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Sunday, 21 December 2014

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UK's credit rating cut may benefit Cumbria - claim

Cumbria could benefit from the decision by the credit-rating agency Moody’s to downgrade the UK’s AAA credit-rating to AA1.

John Stevenson  photo
John Stevenson

The announcement on Friday was a blow to Chancellor George Osborne who had put great emphasis on the UK retaining its AAA status.

Economists predict that the downgrade will depress the value of sterling, with some forecasting that the pound could plunge to parity with the euro this year.

That would be a blessing for Cumbria, given the county’s reliance on tourism and export-led manufacturing.

Exporters such as Pirelli in Carlisle and Innovia Films in Wigton stand to benefit because their products will become cheaper in overseas markets, although raw-materials will cost more.

For tourism it is a win-win. Foreign visitors are more likely to come because Cumbria will be cheaper for them, while Brits are more likely to take holidays at home as it becomes increasingly expensive to go abroad.

Carlisle Conservative MP John Stevenson said: “From the tourism point of view it is undoubtedly a benefit and it provides an opportunity for exporters.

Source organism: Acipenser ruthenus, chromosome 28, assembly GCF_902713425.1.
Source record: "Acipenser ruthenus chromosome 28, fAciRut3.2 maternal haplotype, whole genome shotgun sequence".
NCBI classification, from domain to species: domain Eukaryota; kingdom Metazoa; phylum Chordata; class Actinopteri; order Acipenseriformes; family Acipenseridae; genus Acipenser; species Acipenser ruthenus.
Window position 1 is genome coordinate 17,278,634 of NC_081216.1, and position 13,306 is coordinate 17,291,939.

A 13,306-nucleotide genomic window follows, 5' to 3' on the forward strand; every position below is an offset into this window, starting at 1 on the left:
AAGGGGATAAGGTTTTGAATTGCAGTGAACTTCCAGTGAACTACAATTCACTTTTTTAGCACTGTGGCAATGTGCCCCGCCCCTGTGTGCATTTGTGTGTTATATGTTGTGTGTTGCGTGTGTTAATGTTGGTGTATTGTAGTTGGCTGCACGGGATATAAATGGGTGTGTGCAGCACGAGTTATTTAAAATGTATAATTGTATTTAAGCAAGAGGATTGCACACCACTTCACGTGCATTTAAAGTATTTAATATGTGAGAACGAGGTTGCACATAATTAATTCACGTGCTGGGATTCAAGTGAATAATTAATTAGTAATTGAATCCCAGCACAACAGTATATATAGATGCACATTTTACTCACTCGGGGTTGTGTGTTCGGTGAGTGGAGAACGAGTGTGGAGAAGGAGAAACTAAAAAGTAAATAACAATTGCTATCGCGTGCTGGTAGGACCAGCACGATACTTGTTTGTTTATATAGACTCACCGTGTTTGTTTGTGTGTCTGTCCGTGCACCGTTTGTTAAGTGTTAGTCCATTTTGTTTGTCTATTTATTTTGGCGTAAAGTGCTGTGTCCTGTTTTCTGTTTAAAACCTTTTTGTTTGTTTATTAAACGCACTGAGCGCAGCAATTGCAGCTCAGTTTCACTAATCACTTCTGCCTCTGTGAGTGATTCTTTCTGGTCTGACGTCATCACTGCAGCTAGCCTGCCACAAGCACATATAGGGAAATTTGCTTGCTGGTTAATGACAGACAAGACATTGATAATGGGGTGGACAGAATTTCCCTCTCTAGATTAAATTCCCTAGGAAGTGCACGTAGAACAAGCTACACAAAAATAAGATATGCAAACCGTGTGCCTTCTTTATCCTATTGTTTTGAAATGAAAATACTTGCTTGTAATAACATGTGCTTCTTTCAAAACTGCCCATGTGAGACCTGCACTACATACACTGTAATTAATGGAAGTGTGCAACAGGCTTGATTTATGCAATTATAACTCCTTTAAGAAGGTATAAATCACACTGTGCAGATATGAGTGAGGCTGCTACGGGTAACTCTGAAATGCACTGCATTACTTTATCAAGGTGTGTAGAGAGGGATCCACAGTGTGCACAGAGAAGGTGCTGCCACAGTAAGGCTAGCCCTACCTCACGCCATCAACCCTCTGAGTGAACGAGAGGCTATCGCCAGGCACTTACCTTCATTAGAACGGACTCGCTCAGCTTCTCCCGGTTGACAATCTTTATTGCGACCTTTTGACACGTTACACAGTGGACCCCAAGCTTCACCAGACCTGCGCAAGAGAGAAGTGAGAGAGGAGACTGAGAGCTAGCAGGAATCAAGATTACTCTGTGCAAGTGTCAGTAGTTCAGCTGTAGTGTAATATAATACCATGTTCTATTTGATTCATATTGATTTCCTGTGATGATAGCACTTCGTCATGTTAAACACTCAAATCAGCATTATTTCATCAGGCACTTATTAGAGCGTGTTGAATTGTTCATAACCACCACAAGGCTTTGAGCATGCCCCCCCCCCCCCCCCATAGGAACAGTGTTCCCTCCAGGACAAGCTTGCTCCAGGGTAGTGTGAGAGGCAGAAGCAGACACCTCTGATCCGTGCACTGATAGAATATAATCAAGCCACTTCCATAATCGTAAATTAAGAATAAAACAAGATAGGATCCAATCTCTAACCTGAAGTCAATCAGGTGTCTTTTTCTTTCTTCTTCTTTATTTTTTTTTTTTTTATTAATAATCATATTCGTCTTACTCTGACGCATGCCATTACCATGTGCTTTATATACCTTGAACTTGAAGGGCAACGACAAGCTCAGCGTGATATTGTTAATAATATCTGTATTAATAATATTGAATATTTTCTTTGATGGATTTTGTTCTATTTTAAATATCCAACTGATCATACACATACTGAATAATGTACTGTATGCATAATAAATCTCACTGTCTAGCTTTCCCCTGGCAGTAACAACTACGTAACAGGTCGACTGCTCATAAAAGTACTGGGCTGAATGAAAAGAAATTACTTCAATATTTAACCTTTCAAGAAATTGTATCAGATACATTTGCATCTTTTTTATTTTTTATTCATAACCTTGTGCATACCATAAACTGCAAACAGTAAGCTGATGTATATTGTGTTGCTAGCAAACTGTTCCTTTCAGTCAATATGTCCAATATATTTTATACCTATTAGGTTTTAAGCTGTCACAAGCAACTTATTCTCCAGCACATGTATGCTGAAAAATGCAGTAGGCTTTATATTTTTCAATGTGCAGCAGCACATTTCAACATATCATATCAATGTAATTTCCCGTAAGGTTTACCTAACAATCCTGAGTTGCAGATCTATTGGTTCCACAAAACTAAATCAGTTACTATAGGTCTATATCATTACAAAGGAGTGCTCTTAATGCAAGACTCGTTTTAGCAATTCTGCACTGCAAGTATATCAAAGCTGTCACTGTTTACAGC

“Devaluation is a mixed bag though. Imports become more expensive.

“In the long term it’s important to have a stable pound, so businesses know where they stand.”

Rob Johnston, chief executive of Cumbria Chamber of Commerce, says that Moody’s decision underlines the need for the Chancellor to do more to boost growth in his Budget next month.

Mr Johnston said: “This downgrade by Moody’s isn’t a surprise. While deficit reduction is clearly important, the Chancellor has been wrong in focussing on deficit reduction to the detriment of growth.

“Moody’s has been clear that we’ve lost the AAA rating because of lack of growth in our economy.

“This should demonstrate to the Chancellor that growth is as important as deficit reduction and that he must be braver on measures to stimulate and support growth.”

He added: “Weaker sterling as a result of the downgrade should help exporters but we cannot rely on this alone – particularly given the more complicated currency picture internationally.

“We can’t simply hope for better times. Hope is not a strategy. Urgent measures are needed to get the economy moving.”

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